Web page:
By NewsDesk @infectiousdiseasenews
In a follow-up on the rise of human West Nile virus cases in Maricopa County, Arizona this year, health officials report an additional 16 cases.
This brings the case tally to 123 to date. This compares with the seven cases reported to date last year and 24 cases seen in all of 2018.
Seven fatalities have also been reported.
West Nile virus is typically spread through the bite of an infected mosquito. Although it can cause severe disease, only about 1 in 5 of those infected will develop any symptoms at all. Those who do develop symptoms usually experience a flu-like illness including fever, headache, body aches and muscle weakness.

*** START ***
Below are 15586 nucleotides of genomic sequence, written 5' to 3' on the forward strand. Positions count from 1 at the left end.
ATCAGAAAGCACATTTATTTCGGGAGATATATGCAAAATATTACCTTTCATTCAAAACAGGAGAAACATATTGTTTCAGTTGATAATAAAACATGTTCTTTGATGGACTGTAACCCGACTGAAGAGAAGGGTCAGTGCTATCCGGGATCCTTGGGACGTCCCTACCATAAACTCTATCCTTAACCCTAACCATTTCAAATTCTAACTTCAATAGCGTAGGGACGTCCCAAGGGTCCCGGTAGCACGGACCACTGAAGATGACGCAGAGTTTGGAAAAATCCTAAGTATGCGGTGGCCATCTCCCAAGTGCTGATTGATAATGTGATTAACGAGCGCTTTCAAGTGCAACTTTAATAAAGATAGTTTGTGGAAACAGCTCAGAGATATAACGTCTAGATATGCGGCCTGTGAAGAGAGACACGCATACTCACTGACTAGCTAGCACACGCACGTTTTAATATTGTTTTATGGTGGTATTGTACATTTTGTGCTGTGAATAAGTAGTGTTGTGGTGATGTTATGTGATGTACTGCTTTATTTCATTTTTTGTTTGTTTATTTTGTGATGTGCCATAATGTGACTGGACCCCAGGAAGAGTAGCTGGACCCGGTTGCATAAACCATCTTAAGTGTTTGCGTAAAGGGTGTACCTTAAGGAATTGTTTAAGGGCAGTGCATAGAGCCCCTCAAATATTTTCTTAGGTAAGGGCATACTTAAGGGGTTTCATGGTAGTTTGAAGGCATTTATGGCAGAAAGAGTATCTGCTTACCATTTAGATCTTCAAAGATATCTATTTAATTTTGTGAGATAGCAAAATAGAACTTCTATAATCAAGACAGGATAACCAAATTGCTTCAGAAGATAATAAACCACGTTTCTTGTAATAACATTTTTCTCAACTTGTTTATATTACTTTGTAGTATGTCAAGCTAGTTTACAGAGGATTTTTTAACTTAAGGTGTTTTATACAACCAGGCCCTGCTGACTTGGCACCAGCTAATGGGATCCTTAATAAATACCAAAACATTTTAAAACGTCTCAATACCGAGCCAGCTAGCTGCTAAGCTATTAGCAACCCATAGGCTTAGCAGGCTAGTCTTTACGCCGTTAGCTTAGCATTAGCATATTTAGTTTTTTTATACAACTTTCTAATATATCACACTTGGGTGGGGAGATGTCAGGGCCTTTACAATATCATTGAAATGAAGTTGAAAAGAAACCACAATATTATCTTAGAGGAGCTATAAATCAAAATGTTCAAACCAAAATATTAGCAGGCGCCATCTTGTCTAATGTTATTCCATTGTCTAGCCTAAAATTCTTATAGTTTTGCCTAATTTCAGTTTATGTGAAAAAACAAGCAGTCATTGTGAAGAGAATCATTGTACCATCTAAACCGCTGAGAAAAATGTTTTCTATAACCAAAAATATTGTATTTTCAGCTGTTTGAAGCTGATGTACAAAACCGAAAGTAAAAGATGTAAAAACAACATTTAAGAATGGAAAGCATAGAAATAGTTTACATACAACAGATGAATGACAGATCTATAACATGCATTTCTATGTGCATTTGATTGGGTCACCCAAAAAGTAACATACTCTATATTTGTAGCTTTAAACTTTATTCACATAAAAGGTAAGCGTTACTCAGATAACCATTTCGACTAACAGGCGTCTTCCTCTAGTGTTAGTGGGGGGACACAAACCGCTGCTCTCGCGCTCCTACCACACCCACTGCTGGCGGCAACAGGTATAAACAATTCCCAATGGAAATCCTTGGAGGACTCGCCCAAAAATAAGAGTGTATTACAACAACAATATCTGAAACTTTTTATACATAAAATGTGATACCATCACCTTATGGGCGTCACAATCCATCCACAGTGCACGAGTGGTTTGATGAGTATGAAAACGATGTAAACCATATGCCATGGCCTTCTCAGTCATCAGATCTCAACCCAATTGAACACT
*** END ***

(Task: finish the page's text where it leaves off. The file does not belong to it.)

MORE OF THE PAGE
Rarely, about 1 in 150 people infected can develop meningitis or encephalitis, or inflammation of the brain and spinal cord. This more severe form of the disease typically presents with high fever, headache, neck stiffness, and paralysis. These severe cases can lead to permanent paralysis or death. Those who are over 60 years old, have underlying medical conditions or depressed immune systems are at higher risk for the more severe form of West Nile virus.
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